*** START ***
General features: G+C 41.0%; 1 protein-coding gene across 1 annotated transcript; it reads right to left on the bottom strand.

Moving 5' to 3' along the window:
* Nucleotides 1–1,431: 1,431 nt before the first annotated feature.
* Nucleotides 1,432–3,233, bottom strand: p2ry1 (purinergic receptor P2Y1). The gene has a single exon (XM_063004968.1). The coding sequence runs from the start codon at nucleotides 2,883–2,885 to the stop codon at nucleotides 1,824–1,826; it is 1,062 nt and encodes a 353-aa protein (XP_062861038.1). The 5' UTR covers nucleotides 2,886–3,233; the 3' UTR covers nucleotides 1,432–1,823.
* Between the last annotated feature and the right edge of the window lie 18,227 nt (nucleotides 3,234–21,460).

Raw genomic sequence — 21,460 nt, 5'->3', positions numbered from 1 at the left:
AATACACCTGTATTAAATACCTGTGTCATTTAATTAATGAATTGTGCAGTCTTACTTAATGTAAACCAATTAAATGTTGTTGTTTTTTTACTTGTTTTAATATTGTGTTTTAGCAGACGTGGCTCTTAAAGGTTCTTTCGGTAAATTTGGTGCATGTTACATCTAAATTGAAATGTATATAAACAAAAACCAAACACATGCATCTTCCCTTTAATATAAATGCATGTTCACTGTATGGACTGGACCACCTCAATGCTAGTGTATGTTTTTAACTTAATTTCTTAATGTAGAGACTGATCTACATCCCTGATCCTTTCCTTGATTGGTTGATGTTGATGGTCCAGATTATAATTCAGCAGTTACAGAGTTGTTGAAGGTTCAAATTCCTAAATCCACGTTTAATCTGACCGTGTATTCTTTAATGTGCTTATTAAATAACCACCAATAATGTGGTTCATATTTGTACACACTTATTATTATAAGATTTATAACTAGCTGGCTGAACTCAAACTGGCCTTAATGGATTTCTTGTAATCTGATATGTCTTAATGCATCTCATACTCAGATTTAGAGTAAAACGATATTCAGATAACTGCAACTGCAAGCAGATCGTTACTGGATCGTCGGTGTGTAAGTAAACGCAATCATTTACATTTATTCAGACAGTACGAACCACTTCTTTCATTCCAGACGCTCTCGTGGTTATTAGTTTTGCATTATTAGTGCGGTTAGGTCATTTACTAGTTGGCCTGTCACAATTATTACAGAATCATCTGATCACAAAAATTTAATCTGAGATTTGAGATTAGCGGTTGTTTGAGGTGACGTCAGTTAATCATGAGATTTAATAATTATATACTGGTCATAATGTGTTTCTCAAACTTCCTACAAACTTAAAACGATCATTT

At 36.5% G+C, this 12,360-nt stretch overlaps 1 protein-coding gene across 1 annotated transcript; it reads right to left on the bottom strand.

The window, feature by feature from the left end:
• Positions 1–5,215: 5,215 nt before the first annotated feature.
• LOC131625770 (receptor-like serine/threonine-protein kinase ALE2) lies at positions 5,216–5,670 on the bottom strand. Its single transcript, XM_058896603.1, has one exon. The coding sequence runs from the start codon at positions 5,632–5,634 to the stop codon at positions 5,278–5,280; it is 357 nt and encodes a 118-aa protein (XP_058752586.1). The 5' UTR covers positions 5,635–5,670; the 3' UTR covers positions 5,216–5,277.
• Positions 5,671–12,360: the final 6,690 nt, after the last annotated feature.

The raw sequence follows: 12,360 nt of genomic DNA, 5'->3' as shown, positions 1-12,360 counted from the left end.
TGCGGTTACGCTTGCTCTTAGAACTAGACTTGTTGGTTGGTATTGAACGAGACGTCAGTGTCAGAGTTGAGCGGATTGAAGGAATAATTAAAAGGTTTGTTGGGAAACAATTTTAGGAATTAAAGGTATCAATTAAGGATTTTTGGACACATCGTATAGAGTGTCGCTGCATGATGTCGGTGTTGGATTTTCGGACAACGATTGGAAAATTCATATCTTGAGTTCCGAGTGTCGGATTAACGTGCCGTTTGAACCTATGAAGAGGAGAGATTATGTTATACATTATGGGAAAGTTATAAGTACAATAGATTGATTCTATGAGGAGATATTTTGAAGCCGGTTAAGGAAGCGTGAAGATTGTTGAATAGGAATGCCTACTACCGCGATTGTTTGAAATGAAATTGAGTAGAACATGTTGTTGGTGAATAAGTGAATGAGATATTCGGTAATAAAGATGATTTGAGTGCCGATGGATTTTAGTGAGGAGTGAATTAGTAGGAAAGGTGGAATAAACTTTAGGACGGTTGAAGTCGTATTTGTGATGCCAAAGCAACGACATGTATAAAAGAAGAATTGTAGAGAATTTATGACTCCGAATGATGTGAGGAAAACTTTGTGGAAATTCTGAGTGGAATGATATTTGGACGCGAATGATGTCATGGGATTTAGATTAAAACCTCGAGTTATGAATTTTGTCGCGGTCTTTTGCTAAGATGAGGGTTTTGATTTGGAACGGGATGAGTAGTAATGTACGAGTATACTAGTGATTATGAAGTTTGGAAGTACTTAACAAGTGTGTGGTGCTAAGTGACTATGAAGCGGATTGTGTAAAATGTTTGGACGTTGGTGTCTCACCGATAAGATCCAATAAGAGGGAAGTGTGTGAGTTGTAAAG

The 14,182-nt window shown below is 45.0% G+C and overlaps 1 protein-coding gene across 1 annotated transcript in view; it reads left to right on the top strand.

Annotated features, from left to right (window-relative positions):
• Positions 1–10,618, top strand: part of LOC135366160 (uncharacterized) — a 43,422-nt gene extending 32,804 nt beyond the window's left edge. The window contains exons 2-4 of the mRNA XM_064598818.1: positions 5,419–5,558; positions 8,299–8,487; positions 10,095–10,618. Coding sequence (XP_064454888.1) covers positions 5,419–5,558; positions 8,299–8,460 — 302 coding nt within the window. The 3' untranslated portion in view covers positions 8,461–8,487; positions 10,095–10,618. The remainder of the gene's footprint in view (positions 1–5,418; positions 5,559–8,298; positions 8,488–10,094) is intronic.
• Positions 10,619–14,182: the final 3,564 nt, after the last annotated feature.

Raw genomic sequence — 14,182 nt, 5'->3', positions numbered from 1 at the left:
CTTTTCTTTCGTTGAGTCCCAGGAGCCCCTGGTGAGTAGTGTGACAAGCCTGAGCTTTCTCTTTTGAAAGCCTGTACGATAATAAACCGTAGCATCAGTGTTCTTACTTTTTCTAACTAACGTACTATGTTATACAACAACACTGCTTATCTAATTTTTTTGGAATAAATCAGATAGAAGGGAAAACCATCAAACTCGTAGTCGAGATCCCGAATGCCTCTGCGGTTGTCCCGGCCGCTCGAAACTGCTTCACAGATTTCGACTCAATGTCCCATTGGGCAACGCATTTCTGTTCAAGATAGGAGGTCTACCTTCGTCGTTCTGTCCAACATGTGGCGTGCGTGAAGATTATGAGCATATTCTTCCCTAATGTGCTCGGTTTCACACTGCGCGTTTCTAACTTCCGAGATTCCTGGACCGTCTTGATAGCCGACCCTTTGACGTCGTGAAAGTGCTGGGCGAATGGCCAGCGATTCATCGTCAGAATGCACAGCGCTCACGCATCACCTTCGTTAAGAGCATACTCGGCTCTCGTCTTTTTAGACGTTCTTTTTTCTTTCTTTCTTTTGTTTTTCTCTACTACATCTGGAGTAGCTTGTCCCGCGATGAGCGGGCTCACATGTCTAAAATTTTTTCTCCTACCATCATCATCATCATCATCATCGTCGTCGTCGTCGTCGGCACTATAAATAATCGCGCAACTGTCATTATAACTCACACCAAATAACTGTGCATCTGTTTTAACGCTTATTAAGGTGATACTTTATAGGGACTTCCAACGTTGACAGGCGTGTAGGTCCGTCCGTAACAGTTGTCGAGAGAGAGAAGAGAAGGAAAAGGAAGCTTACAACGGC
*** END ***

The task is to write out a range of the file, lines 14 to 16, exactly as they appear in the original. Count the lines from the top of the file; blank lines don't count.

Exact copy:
TGCGGTTACGCTTGCTCTTAGAACTAGACTTGTTGGTTGGTATTGAACGAGACGTCAGTGTCAGAGTTGAGCGGATTGAAGGAATAATTAAAAGGTTTGTTGGGAAACAATTTTAGGAATTAAAGGTATCAATTAAGGATTTTTGGACACATCGTATAGAGTGTCGCTGCATGATGTCGGTGTTGGATTTTCGGACAACGATTGGAAAATTCATATCTTGAGTTCCGAGTGTCGGATTAACGTGCCGTTTGAACCTATGAAGAGGAGAGATTATGTTATACATTATGGGAAAGTTATAAGTACAATAGATTGATTCTATGAGGAGATATTTTGAAGCCGGTTAAGGAAGCGTGAAGATTGTTGAATAGGAATGCCTACTACCGCGATTGTTTGAAATGAAATTGAGTAGAACATGTTGTTGGTGAATAAGTGAATGAGATATTCGGTAATAAAGATGATTTGAGTGCCGATGGATTTTAGTGAGGAGTGAATTAGTAGGAAAGGTGGAATAAACTTTAGGACGGTTGAAGTCGTATTTGTGATGCCAAAGCAACGACATGTATAAAAGAAGAATTGTAGAGAATTTATGACTCCGAATGATGTGAGGAAAACTTTGTGGAAATTCTGAGTGGAATGATATTTGGACGCGAATGATGTCATGGGATTTAGATTAAAACCTCGAGTTATGAATTTTGTCGCGGTCTTTTGCTAAGATGAGGGTTTTGATTTGGAACGGGATGAGTAGTAATGTACGAGTATACTAGTGATTATGAAGTTTGGAAGTACTTAACAAGTGTGTGGTGCTAAGTGACTATGAAGCGGATTGTGTAAAATGTTTGGACGTTGGTGTCTCACCGATAAGATCCAATAAGAGGGAAGTGTGTGAGTTGTAAAG

The 14,182-nt window shown below is 45.0% G+C and overlaps 1 protein-coding gene across 1 annotated transcript in view; it reads left to right on the top strand.

Annotated features, from left to right (window-relative positions):